The magic happens, but where does it come from?
In traditional stage magic, it comes from one place—the magician. The will of the magician, to be more precise. The beginning student magician is told that if s/he is going to enact the part of conjurer, then there must always be a moment during each effect when the magic is accounted for, when seemingly that will has been exerted.
The Abracadabra, the hocus-pocus moment—when the magic happens—or so the magician would like you to think–represents the moment when the magician is exerting will. The plot is almost always this: something impossible is about to happen, and the will of the magician is what makes it happen. The magic moment is invoked and the magic occurs. The impossible conclusion is revealed.
Stephen Greenblatt has written a wonderful book about William Shakespeare, his life and his plays, and how each informed the other. The name of the book is Will in the World, and Greenblatt consciously uses the word Will in the same punny way that Will did. Humankind’s need to exert will is a constant theme in Shakespeare’s plays.
Whole worlds are created by will. Prospero, the magician from The Tempest manipulates a magical world, just as Will did, and all writers do. The power of creating a universe from one’s will is a heady potion indeed.
How does the magician get such power? Sometimes the power is not in the magician per se, but contained in the artifacts of the magician—the magic wand, the woofle dust, the incantation. But Shakespeare gives away the secret of the magic: when Prospero decides to be a magician no more, he puts down his magic staff, and utters the words, “Lie there, my art.”
“Lie there, my art.” I love the multiple meanings in that phrase. It is Prospero’s and Shakespeare’s secret: art is a lie. That is, a series of carefully planned and calculated lies. Harold Clurman, the influential stage director and critic, entitled his autobiography, “Lies Like Truth.” The magic “as if.” Treat that cardboard tree “as if ” it were real. The imagination brought into play with the act of will.
There is a problem, however, with all this exercise of Will. The artist might become obnoxious and swell-headed. Fortunately, in a good play, the author’s personality and ego are subsumed by her or his characters. The audience does not have to deal directly with the willful artist.
In a magic show, however, the creative ego is not as easily hidden. After all, in the traditional magic show, the magician’s ego is often the point, plot, and theme of the show—“Look at what I can do. Look how strong my magical will is!”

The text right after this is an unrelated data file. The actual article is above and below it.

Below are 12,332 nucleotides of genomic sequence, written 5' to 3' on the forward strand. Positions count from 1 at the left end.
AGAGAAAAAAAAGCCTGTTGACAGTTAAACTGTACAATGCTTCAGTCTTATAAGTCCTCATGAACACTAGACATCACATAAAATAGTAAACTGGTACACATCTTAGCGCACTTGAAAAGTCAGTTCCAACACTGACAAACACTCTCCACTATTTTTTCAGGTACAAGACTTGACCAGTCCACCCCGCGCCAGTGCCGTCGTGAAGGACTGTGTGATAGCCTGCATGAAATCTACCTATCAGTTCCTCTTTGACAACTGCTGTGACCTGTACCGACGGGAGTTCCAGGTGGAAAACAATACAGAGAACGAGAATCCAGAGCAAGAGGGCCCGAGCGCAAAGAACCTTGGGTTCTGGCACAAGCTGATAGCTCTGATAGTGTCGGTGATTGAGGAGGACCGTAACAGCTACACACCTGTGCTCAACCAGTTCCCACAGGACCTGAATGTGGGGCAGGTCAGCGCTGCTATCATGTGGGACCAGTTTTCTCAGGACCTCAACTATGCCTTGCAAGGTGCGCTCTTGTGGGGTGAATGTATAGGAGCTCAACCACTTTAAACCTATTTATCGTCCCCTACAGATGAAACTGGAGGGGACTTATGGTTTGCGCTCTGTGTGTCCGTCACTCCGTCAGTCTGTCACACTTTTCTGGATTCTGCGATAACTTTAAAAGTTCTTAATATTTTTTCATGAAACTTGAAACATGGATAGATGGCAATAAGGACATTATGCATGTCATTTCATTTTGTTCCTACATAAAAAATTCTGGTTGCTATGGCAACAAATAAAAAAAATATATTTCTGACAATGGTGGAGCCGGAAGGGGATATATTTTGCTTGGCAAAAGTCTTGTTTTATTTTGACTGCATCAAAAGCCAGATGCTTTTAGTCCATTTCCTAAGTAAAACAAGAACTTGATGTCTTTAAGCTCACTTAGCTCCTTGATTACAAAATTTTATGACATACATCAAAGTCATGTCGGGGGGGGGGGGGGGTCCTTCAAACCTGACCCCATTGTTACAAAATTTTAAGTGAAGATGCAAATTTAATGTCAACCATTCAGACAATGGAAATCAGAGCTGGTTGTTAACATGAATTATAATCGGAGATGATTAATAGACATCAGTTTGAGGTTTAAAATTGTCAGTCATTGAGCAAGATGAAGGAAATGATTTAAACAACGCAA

This can be entertaining for a while, but it can also be highly irritating. Okay, you showed us once you can do the impossible, now what. Oh again? And again? And Again? Boring. How does the magic performer get out of the trap of constantly displaying, over and over, his or her naked will in the world?
When I first delved into magic more seriously as an adult, I was infatuated with the idea of what I then called “Accidental Magic.” My idea was this: I didn’t exactly do magic, but magic seemed to happen when I was around. Example (I never actually did this, I just thought it would be neat): I would just happen to be having a casual conversation in a restaurant with a friend. I steer the talk to asking him to name his favorite card. He does, and all of a sudden the music playing in the background has a lyric about that card. Or, I am at the beach with a friend and as we walk together along on the shore, he discovers a newspaper with the exact date of his birth. Well, I may have been infatuated with that idea, but it turns out magician Gerry Deutsch was doing this way before I had thought of it. He called it “Perverse Magic.” And he has since come up with literally dozens and dozens of such effects, the defining feature of which is that the magic is not caused by the magician’s will. Like Mickey Mouse in the Sorcerer’s Apprentice, the magic is situated elsewhere, outside of the performer. The audience can’t get tired of the magician’s ego, because the magician makes no ego claims at all.
Here are a couple of Gerry Deutsch effects from the Genii Forum. The how-to is not really important. We will leave that as an exercise for the reader (I’ve always wanted to write that).
“I have a card selected and say it will come to the top and it’s not there — another card (say 4C) is there. I bury the 4C and try again but again the 4C is there. I spell the selected card but at the end it’s the 4C. Finally I say I’ll do the trick with the 4C and say it will go to my pocket but when I reach into my pocket it’s the selected card. I’m surprised and frustrated.”
And for outdoors: “You give out a cry of pain and look at your right foot as if that’s the cause of your pain. You pull your shoe off with your left hand and dump out a rock the size of a strawberry. The right hand then reaches into the same shoe and pulls out another rock, this one the length of a playing card . . . You shake your head as you limp along.”
Little sketches of eccentric happenings.
No one’s Will or ego. Just whimsy and fantasy and lies.
The stuff that dreams are made on.